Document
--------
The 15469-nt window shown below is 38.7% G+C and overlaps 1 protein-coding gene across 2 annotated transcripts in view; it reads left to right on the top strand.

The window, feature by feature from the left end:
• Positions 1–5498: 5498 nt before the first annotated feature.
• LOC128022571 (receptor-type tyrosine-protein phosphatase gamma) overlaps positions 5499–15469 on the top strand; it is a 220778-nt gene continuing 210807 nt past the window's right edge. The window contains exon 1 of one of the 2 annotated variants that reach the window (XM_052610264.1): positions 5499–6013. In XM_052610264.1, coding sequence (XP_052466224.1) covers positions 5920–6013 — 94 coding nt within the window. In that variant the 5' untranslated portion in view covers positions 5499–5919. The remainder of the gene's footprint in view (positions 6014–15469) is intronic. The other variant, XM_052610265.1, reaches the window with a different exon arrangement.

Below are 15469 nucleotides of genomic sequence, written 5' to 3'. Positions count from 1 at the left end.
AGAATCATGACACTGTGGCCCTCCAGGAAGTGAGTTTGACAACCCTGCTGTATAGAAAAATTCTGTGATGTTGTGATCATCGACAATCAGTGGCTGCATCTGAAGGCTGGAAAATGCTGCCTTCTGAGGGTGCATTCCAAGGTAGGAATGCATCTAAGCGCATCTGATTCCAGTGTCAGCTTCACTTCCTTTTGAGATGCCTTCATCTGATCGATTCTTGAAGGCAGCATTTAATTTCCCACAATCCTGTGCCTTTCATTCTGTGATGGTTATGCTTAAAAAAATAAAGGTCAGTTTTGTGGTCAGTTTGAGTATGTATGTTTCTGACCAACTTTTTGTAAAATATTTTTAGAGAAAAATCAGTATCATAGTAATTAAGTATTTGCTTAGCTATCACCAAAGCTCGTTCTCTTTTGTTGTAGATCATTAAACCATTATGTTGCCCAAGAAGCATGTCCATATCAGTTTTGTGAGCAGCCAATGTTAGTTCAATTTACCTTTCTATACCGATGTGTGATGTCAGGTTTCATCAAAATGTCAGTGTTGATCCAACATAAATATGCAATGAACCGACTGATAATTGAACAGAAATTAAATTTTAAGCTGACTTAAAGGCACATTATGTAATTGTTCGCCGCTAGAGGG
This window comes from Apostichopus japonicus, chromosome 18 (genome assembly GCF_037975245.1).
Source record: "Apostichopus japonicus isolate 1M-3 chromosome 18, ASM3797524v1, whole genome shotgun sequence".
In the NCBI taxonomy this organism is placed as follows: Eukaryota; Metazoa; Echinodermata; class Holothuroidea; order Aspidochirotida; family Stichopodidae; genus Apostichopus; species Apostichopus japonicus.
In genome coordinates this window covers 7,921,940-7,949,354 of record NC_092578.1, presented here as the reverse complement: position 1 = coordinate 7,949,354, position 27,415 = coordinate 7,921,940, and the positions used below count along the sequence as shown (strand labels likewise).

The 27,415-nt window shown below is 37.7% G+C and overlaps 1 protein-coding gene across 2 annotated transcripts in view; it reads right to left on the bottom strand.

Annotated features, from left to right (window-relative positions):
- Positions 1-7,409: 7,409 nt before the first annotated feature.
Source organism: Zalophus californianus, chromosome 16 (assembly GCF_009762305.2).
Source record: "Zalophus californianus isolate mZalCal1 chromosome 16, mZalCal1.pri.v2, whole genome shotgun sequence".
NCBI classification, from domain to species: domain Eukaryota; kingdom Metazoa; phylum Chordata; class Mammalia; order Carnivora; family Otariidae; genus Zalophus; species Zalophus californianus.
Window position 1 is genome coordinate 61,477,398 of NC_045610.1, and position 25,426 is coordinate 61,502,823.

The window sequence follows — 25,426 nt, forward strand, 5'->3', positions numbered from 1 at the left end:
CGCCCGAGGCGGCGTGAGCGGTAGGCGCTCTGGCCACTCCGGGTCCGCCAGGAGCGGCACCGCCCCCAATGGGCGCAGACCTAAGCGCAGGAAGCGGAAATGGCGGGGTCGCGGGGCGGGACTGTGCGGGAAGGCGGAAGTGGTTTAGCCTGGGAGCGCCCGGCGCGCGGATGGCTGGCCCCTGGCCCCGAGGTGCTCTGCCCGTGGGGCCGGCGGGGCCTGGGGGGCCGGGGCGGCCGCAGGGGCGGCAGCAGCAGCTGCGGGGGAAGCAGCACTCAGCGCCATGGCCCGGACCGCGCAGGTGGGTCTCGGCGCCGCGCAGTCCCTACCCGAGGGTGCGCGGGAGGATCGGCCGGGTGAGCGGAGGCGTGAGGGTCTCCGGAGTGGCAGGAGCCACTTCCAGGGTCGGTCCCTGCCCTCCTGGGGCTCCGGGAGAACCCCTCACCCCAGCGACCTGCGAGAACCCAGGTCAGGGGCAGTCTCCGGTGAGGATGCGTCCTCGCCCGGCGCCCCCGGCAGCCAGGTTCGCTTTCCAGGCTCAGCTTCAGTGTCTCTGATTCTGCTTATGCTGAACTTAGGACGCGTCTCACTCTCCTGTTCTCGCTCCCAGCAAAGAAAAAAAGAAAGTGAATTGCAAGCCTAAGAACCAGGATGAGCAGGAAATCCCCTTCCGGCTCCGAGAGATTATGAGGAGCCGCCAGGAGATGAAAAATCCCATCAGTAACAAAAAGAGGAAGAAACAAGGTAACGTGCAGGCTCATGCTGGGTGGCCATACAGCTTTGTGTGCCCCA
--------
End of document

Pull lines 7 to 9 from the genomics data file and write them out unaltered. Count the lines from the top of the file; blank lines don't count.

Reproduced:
This window comes from Apostichopus japonicus, chromosome 18 (genome assembly GCF_037975245.1).
Source record: "Apostichopus japonicus isolate 1M-3 chromosome 18, ASM3797524v1, whole genome shotgun sequence".
In the NCBI taxonomy this organism is placed as follows: Eukaryota; Metazoa; Echinodermata; class Holothuroidea; order Aspidochirotida; family Stichopodidae; genus Apostichopus; species Apostichopus japonicus.